A bove the sofa, a painting by the French artist, Mo, has an abstract geometry which, fortuitously, relates to the Indian dhurrie and the painted frieze. Behind the seventeenth-century refectory table, thought to be Scandinavian, is a â˜Makemono’ scroll by Mird; above the elegantly simple side table are drawings by Picasso. The central medallion of the rug incorporates the coat-of-arms of the maharaja for whom it was made. deciding on every detail, so that there would be no hold-ups while work was in progress.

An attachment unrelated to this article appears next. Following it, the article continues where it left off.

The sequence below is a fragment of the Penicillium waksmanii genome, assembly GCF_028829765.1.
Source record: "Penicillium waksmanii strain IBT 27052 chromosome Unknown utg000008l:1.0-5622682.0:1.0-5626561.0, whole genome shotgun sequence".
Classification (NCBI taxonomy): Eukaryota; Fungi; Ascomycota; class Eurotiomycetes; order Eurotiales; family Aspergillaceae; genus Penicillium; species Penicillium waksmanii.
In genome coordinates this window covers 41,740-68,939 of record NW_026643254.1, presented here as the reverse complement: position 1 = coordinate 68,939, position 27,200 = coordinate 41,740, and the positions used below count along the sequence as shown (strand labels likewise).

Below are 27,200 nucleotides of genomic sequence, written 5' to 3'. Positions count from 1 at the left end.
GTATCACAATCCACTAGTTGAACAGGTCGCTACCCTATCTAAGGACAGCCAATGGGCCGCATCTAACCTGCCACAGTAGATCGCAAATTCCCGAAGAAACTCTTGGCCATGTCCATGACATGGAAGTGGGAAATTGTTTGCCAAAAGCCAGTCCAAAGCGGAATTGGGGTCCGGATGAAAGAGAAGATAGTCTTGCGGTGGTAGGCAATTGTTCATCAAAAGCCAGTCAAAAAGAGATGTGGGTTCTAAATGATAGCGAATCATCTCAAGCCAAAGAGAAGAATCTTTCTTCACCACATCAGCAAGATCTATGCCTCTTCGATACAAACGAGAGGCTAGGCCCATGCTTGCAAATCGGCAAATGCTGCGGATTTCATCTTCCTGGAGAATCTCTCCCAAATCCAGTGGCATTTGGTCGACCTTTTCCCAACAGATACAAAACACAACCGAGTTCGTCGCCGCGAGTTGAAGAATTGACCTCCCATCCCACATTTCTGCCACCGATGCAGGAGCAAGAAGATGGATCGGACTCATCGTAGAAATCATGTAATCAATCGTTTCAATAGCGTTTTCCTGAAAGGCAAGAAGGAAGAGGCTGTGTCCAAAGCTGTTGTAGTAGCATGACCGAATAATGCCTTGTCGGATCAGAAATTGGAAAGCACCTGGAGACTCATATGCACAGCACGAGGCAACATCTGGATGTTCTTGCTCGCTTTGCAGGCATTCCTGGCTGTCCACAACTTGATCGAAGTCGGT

Structurally, many alterations were made, including the removal of several walls. This was done to give a better plan and a larger sitting-room where the feeling of space has been maintained by simple but strong decoration. Against ivory-white walls, ornament and colour are provided by a geometric freize, painted by muralist, Philippe Lauro-Baranes, and by the magnificent dhurrie originally made for a maharaja’s palace. The Indian con- nection is also seen in the coffee-table made from an antique Indian door and in the nineteenth-century miniature marble temple which, like the rug, came from Michel Critze’s London shop, Vipasha. Two six-teenth-century Chinese stoneware jars from Henry Woods-Wilson, form impressive lamp bases.